Posts under ‘Public Spending’

How we are punished for not responding to George’s not-so marvellous medicine

by Sian Errington.

In February, the Guardian revealed that from a £300 million ‘relief fund’ to help local councils struggling with the scale of funding cuts demanded of them 83% of the funds will go to Conservative run councils. The five most deprived local authorities in the country – Middlesbrough, Liverpool, Manchester, Knowsley and Hull – are also […]

Healthcare US style… or how neoliberalism really works

by Richard Falk.

Richard Falk is retired and lives in Santa Barbara, Califormnia Along with several million, I suffer from the eye disease known as glaucoma. It can be managed, rather than cured, by taking eye drops several times a day. Based on the advice of my doctor, I rely on Azopt and Lumigen, two drugs produced by […]

No hiding place for Osborne

by Matt Willgress.

As George Osborne gets his excuses in early for the troubles to come, now is the time to expose the failures of ideologically driven austerity, writes Matt Willgress of the Labour Assembly Against Austerity The British mainstream media is now so clearly biased in favour of the ruling party it can sometimes seem as if […]

The last chance to save student grants

by Newsdesk.

Labour is holding a debate and a vote on the floor of the House of Commons this afternoon, to challenge the government decision to scrap student maintenance grants. The government are planning to scrap maintenance grants for students from poorer backgrounds, replacing them with additional loans. This change would mean that the poorest 40% of students going […]

Bring a new politics into local democracy

by Newsdesk.

The following statement has been issued by the Labour Representation Committee On the basis of a hasty and highly selective reading of the letter sent to Labour councils by Jeremy Corbyn, together with John McDonnell and Jon Trickett, some right-wingers are claiming that the leadership has endorsed their existing strategy towards implementing the cuts. Likewise some […]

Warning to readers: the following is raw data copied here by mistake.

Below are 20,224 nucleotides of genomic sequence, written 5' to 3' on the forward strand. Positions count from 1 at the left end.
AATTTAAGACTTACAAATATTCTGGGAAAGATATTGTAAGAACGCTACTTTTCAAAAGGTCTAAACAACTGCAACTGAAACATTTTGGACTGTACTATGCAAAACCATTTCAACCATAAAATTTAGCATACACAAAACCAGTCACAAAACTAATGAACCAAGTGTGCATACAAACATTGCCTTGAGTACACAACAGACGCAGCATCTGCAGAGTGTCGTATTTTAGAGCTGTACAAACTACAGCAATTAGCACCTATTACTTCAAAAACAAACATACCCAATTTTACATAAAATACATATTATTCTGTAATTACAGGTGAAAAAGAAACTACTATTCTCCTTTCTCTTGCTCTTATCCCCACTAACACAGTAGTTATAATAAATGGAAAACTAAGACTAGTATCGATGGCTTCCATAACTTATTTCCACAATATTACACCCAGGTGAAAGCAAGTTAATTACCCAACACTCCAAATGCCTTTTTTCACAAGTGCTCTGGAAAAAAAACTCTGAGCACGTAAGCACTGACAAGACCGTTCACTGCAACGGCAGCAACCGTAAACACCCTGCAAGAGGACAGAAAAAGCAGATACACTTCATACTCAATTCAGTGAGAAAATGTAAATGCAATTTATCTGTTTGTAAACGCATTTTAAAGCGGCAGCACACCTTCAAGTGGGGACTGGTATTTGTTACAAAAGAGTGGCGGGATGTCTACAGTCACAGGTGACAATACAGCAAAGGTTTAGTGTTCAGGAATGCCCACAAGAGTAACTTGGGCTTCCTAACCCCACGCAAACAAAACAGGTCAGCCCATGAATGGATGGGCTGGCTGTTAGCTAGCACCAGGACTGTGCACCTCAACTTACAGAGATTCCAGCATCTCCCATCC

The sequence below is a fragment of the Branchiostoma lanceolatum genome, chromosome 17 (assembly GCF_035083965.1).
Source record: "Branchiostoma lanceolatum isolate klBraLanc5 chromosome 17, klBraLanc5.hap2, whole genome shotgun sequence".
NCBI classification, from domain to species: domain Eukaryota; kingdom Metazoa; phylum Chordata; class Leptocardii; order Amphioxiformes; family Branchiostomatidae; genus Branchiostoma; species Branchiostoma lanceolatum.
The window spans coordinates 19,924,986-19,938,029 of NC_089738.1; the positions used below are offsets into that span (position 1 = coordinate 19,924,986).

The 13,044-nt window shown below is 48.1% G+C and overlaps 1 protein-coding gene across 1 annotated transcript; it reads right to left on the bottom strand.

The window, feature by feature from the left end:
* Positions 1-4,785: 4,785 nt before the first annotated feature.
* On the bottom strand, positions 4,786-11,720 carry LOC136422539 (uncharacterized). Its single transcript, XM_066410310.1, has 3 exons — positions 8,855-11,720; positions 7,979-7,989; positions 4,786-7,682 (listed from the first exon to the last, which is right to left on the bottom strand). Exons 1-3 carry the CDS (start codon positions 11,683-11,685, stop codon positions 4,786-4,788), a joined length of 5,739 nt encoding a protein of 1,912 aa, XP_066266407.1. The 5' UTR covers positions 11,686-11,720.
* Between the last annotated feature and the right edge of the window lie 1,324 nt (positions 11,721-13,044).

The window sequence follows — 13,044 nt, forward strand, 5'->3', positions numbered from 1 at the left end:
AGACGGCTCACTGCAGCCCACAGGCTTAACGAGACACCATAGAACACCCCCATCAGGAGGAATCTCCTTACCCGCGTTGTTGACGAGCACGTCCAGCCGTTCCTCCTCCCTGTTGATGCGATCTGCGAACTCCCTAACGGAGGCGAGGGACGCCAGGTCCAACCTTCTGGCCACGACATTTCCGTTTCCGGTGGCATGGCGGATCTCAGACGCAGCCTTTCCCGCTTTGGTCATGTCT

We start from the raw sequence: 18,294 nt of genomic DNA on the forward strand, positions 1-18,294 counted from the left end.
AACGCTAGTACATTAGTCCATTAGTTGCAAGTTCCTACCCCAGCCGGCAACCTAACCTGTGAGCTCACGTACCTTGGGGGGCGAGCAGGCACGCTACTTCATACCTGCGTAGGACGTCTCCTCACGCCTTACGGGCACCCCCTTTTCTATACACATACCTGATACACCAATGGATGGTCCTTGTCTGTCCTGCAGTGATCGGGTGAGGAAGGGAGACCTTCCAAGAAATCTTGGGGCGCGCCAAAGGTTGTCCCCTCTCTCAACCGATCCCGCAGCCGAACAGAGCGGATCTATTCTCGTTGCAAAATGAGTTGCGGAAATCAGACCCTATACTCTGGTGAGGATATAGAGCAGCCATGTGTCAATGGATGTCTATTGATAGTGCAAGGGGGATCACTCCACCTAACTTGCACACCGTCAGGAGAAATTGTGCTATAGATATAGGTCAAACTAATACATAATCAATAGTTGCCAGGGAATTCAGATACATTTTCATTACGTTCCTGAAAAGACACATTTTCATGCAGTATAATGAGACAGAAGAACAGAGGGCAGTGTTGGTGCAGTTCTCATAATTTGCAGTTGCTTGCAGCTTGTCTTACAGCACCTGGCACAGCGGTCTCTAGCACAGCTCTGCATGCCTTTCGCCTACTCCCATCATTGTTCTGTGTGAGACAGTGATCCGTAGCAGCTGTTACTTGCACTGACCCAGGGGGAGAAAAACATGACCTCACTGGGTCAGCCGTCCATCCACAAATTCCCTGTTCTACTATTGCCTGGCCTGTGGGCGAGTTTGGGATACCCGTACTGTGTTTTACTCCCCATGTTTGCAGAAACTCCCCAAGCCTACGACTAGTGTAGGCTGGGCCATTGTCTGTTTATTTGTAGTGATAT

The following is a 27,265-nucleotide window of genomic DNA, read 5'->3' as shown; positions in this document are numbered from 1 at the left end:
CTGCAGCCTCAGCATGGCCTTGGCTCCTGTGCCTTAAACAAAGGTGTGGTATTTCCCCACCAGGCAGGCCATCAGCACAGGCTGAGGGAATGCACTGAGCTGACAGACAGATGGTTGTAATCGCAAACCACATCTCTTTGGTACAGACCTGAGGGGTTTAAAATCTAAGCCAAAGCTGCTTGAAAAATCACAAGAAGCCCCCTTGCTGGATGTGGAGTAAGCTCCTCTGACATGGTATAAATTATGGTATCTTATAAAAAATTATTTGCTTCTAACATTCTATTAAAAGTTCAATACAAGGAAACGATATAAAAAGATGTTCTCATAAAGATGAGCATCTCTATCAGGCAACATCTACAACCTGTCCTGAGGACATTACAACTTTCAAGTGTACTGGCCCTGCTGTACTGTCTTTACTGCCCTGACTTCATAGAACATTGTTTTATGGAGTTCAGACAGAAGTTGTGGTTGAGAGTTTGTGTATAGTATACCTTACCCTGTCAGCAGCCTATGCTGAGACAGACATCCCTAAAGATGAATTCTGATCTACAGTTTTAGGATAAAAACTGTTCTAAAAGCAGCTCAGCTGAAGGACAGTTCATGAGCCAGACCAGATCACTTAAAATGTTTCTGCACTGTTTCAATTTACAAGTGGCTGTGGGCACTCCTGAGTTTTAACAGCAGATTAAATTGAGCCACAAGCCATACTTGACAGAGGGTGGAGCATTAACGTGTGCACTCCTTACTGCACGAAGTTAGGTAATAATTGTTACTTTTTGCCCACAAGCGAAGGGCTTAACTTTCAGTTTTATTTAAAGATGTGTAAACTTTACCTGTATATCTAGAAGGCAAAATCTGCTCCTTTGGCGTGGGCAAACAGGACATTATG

Thatcher: should we pay out all that money for Trident?

by Ann Pettifor.

There is a fascinating review by David Runciman in the LRB of Charles Moore’s: Margaret Thatcher: The Authorised Biography, Volume ll Everything She Wants. In it Runciman recites the tale of Mrs T, the Labour leader Neil Kinnock’s support for nuclear disarmament, and President Reagan’s sudden conversion (in 1986) to nuclear disarmament. It turns out that […]

Osborne gambles on a windfall – something you can’t do on a zero hour contract

by Phil Burton-Cartledge.

In war, there’s only a short amount of time your weaponry has an edge over the enemy. Labour has spent the last couple of months shelling the Tory trenches with the party working tax credit shells. This week, the new ‘police funding’ gun has been pressed into service. Both pasted the Tory position to the point […]

Alternative Autumn statements: continued Tory failure versus Corbynomics

by Michael Burke.

Having spectacularly failed in his stated goal of eliminating the deficit in the last parliament, George Osborne is repeating his experiment in this one. Both the June 2010 and 2015 Budgets proposed ‘fiscal tightening’ of £37 billion. In the first of these Budgets the main method was cuts in public spending. In the second it […]

Labour should embrace borrowing to break with austerity

by Luke Barratt.

It’s probably better for your health if, as a Corbyn supporter, you don’t watch the Daily Politics at the moment. Those of us still addicted to the hectoring headmaster that is Andrew Neil have had to endure a cacophonous chorus of moderates who want to do moderate things like tear the Labour Party apart by […]

Memo to Jeremy & John: it’s the country’s deficit that matters, not the government’s

by Bryan Gould.

A major factor in Jeremy Corbyn’s appeal to voters in the recent leadership election – and potentially to the wider electorate as well – was his brave assertion that austerity was the wrong response to recession and was doing absolutely avoidable damage to both economic performance and social cohesion. That assertion not only gave fresh […]

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